Bundesbank Sabotaging Greek Rescue?

Interesting post from Yves Smith on the Bundesbank’s behind-the-scenes moves against a Greek bailout:

It seems the wheels are coming off the European experiment. Yesterday, we had a huge meltdown in Greek bonds. Media reports suggest that a recent article in German daily Frankfurter Rundschau are what triggered the latest selloffs in Greek sovereign debt (See the Telegraph’s account here; hat tip Swedish Lex). This article leaked portions of a Bundesbank report which demonstrated its vehement opposition to the joint EU-IMF bailout cobbled together by Angela Merkel and Nicholas Sarkozy.

The Bundesbank paper goes as far as to suggest such an aide package is unconstitutional. However, it also indicates that it fears the IMF will be less stringent than the Eurogroup, something that flies in the face of all logic. To me this suggests an institutional bias against a bailout for which the internal memo provides intellectual cover. Clearly, this level of institutionalized opposition to a bailout in Germany makes a bailout less likely, even with IMF involvement.

You can read the full source article here but it’s in German, so I’ll just be trusting Yves’ translation and summary. I’ll also say that by far the most terrifying conversation I ever had with a policymaker is when my junket to Germany last fall took us to an off-the-record chat with the President of the Bundesbank. Normally the host of a session like that is able to at least mildly impress his audience (or maybe I’m just easily impressed) but Axel Weber was acting like a cartoon version of a hard money German, giving the impression that he’d rather watch his mother starve to death rather than risk 2.7 percent inflation for a quarter.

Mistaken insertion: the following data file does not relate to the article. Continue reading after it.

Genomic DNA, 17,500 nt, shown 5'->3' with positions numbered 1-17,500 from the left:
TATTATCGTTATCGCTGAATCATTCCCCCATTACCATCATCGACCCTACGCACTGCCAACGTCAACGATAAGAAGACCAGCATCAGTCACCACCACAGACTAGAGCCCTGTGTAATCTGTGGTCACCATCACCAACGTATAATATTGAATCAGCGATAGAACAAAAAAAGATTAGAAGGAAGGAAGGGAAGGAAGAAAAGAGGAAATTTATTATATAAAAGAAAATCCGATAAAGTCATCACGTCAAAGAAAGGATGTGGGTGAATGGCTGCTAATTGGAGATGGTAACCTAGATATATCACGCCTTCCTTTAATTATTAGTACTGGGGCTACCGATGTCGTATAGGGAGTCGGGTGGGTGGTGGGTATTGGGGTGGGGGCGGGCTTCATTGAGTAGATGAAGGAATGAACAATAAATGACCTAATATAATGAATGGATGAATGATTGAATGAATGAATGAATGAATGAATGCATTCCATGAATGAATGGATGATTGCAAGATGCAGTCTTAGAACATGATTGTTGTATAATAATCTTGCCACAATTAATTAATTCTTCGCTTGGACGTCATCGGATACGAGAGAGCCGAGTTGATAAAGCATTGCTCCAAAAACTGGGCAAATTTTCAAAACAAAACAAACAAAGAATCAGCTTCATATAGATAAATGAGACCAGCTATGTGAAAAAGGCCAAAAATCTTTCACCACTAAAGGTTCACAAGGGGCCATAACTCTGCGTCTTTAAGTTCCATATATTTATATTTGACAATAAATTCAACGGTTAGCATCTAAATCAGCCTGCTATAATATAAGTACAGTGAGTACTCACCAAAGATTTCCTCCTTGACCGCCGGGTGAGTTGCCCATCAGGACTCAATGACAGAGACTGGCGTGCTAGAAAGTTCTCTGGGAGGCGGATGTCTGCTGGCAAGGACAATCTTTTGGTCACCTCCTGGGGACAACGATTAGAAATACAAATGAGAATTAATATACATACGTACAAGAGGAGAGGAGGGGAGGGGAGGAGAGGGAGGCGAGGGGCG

Meanwhile, Ed Gresser sent me the Eurozone trade figures I couldn’t find the other day and they confirm that we do substantially more trade with the Eurozone countries than with China. We import a bit less from them than we do from the Chinese, but we export much more to them. So the failure of Europe to adopt growth-oriented policies strikes me as at least as much problem for the US economy as anything the Chinese are doing with their currency.